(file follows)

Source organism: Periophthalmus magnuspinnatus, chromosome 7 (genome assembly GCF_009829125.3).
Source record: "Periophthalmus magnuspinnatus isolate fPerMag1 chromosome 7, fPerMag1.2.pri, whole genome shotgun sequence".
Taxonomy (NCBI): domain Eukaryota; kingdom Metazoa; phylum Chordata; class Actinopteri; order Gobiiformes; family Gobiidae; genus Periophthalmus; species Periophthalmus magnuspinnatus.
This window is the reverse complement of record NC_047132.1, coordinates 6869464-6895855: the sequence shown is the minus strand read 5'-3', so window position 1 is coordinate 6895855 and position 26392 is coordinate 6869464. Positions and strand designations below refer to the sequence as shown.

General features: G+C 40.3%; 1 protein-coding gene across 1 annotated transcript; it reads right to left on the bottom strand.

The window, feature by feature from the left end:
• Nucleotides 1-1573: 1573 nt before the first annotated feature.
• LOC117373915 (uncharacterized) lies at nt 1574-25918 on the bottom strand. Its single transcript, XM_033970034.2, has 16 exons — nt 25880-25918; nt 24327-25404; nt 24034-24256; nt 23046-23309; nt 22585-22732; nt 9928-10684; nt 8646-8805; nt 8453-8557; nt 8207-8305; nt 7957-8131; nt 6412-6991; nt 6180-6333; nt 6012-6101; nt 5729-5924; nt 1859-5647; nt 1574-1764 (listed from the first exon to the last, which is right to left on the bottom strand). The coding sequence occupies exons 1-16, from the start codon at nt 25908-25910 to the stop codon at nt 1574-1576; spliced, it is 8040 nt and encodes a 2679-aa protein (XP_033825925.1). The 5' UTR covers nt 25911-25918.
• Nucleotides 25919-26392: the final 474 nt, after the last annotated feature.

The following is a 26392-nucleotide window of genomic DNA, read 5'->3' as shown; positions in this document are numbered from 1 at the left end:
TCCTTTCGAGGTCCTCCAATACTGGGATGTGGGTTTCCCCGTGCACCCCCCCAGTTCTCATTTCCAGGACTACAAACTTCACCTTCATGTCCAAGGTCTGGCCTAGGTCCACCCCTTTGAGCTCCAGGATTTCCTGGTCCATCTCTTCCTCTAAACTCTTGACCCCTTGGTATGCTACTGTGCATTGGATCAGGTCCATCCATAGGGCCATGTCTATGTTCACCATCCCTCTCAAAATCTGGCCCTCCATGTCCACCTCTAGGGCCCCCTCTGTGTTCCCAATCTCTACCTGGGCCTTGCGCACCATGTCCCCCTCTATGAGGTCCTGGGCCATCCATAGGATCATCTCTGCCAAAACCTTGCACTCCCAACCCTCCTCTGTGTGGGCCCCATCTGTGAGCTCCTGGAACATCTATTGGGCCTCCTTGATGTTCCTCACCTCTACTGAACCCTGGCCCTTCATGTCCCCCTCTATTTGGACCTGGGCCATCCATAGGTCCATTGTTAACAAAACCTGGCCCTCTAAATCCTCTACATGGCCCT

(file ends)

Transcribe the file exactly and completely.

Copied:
Source organism: Periophthalmus magnuspinnatus, chromosome 7 (genome assembly GCF_009829125.3).
Source record: "Periophthalmus magnuspinnatus isolate fPerMag1 chromosome 7, fPerMag1.2.pri, whole genome shotgun sequence".
Taxonomy (NCBI): domain Eukaryota; kingdom Metazoa; phylum Chordata; class Actinopteri; order Gobiiformes; family Gobiidae; genus Periophthalmus; species Periophthalmus magnuspinnatus.
This window is the reverse complement of record NC_047132.1, coordinates 6869464-6895855: the sequence shown is the minus strand read 5'-3', so window position 1 is coordinate 6895855 and position 26392 is coordinate 6869464. Positions and strand designations below refer to the sequence as shown.

General features: G+C 40.3%; 1 protein-coding gene across 1 annotated transcript; it reads right to left on the bottom strand.

The window, feature by feature from the left end:
• Nucleotides 1-1573: 1573 nt before the first annotated feature.
• LOC117373915 (uncharacterized) lies at nt 1574-25918 on the bottom strand. Its single transcript, XM_033970034.2, has 16 exons — nt 25880-25918; nt 24327-25404; nt 24034-24256; nt 23046-23309; nt 22585-22732; nt 9928-10684; nt 8646-8805; nt 8453-8557; nt 8207-8305; nt 7957-8131; nt 6412-6991; nt 6180-6333; nt 6012-6101; nt 5729-5924; nt 1859-5647; nt 1574-1764 (listed from the first exon to the last, which is right to left on the bottom strand). The coding sequence occupies exons 1-16, from the start codon at nt 25908-25910 to the stop codon at nt 1574-1576; spliced, it is 8040 nt and encodes a 2679-aa protein (XP_033825925.1). The 5' UTR covers nt 25911-25918.
• Nucleotides 25919-26392: the final 474 nt, after the last annotated feature.

The following is a 26392-nucleotide window of genomic DNA, read 5'->3' as shown; positions in this document are numbered from 1 at the left end:
TCCTTTCGAGGTCCTCCAATACTGGGATGTGGGTTTCCCCGTGCACCCCCCCAGTTCTCATTTCCAGGACTACAAACTTCACCTTCATGTCCAAGGTCTGGCCTAGGTCCACCCCTTTGAGCTCCAGGATTTCCTGGTCCATCTCTTCCTCTAAACTCTTGACCCCTTGGTATGCTACTGTGCATTGGATCAGGTCCATCCATAGGGCCATGTCTATGTTCACCATCCCTCTCAAAATCTGGCCCTCCATGTCCACCTCTAGGGCCCCCTCTGTGTTCCCAATCTCTACCTGGGCCTTGCGCACCATGTCCCCCTCTATGAGGTCCTGGGCCATCCATAGGATCATCTCTGCCAAAACCTTGCACTCCCAACCCTCCTCTGTGTGGGCCCCATCTGTGAGCTCCTGGAACATCTATTGGGCCTCCTTGATGTTCCTCACCTCTACTGAACCCTGGCCCTTCATGTCCCCCTCTATTTGGACCTGGGCCATCCATAGGTCCATTGTTAACAAAACCTGGCCCTCTAAATCCTCTACATGGCCCT